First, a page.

Gender based violence activists want less talk, more action
Activists against gender- based violence have accused the government of paying lip service to the fight against the killing of women and children.
Mandisa Khanyile, director of Rise Up Against Gender Based Violence, said government has failed to implement some of the commitments made at the summit to tackle gender-based violence in 2018.
"It has been dismal. For me, you see a lot of lip service. We saw the launch of the campaign against gender-based violence taking place during the 16 Days of Activism."
She said that campaign was supposed to spawn a campaign similar to the fight against Aids. She said the government was yet to enact legislation for the establishment of the GBV councils and the GBV fund has not been set up.
Khanyile said the killing of Tshegofatso Pule and other women had hit the sector hard. "We are very demoralised as a sector now. We are in tears, to be honest. It feels like we wasted the past two years of incredible advocacy."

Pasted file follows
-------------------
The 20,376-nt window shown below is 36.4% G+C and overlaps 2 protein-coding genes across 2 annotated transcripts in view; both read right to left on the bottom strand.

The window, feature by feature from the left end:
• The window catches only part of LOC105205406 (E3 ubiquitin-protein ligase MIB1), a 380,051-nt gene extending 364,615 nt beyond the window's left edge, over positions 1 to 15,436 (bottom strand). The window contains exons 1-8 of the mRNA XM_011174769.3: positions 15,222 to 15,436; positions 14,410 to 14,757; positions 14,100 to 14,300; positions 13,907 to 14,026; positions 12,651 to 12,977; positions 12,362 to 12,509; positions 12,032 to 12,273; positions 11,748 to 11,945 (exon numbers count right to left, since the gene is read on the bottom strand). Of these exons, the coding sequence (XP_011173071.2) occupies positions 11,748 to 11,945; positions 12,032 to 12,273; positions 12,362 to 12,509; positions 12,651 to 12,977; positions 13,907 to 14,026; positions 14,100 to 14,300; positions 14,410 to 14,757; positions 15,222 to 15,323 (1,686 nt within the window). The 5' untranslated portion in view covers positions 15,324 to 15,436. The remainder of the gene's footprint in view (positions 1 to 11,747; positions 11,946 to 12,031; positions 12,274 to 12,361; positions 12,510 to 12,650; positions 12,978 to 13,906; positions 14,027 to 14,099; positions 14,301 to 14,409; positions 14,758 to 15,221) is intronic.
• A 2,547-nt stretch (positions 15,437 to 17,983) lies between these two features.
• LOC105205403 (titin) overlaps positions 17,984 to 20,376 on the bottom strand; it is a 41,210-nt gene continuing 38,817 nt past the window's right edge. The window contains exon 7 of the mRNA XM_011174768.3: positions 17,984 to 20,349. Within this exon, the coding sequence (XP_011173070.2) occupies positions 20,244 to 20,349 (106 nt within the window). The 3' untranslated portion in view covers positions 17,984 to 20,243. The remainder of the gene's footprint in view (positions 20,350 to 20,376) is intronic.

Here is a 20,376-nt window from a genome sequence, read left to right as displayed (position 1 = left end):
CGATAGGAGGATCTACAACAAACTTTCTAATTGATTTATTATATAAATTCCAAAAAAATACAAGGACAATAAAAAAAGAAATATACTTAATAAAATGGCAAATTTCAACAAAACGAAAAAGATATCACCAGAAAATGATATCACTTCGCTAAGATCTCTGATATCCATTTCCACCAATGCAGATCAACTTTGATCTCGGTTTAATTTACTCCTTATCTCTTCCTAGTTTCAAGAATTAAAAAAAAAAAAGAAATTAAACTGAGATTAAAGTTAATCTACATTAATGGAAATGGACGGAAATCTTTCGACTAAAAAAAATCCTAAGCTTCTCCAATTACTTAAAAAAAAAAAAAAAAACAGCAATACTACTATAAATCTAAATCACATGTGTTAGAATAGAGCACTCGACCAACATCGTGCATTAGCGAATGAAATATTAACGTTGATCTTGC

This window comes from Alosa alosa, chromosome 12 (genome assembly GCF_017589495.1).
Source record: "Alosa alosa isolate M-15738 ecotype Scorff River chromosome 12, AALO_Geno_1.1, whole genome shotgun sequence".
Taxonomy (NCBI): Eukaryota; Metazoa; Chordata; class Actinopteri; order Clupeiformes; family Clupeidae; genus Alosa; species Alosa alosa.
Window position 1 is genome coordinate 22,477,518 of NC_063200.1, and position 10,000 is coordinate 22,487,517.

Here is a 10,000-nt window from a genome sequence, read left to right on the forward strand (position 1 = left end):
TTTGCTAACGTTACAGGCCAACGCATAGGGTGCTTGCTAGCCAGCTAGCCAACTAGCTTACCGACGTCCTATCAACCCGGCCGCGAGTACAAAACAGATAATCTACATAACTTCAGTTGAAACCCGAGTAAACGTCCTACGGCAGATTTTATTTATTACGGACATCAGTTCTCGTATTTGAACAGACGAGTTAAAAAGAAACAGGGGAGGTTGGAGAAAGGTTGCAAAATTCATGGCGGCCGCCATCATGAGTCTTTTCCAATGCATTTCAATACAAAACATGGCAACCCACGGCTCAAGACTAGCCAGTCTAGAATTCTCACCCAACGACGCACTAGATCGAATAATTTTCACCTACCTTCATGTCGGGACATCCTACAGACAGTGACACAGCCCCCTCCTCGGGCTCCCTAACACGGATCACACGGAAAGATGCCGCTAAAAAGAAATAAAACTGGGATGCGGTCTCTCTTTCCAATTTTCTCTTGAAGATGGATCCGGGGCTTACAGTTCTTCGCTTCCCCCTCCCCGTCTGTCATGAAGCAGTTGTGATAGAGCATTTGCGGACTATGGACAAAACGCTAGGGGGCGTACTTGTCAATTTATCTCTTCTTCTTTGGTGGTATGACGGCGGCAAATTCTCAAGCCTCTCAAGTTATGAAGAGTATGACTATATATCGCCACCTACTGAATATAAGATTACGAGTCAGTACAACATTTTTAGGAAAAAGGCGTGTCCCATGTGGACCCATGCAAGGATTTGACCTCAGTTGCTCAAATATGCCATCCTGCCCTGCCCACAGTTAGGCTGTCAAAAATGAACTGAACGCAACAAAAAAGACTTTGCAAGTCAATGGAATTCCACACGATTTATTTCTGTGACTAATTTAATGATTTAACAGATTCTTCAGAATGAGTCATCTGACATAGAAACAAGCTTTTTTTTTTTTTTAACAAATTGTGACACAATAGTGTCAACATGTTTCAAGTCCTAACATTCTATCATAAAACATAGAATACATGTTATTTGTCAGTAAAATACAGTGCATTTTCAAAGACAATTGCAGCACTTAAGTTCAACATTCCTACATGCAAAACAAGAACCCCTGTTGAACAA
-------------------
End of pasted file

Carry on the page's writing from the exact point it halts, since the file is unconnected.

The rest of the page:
However, she said some progress was made on some of the commitments. The national strategic plan on gender-based violence has been finalised and sexual offences courts have been introduced.
Brenda Mdumise of #TotalShutDown said the recent wave of gender-based violence and femicide was a result of a broken criminal justice system. "Perpetrators continue to kill women because they know nothing will happen to them," Mdumise said.
Spokesperson of the department of women, children & people living with disabilities, Mmabatho Ramompi, said the government is taking gender-based violence seriously and there has been progress.
"There are harsher punishments for the perpetrator of gender-based violence... The steering committee that was appointed to come with an emergency response plan, they have developed the national strategic plan which was handed over to the president about a month ago."
She said the inter-ministerial committee on gender-based violence has been formed, and the process of appointing the GBV councils required civil society input.
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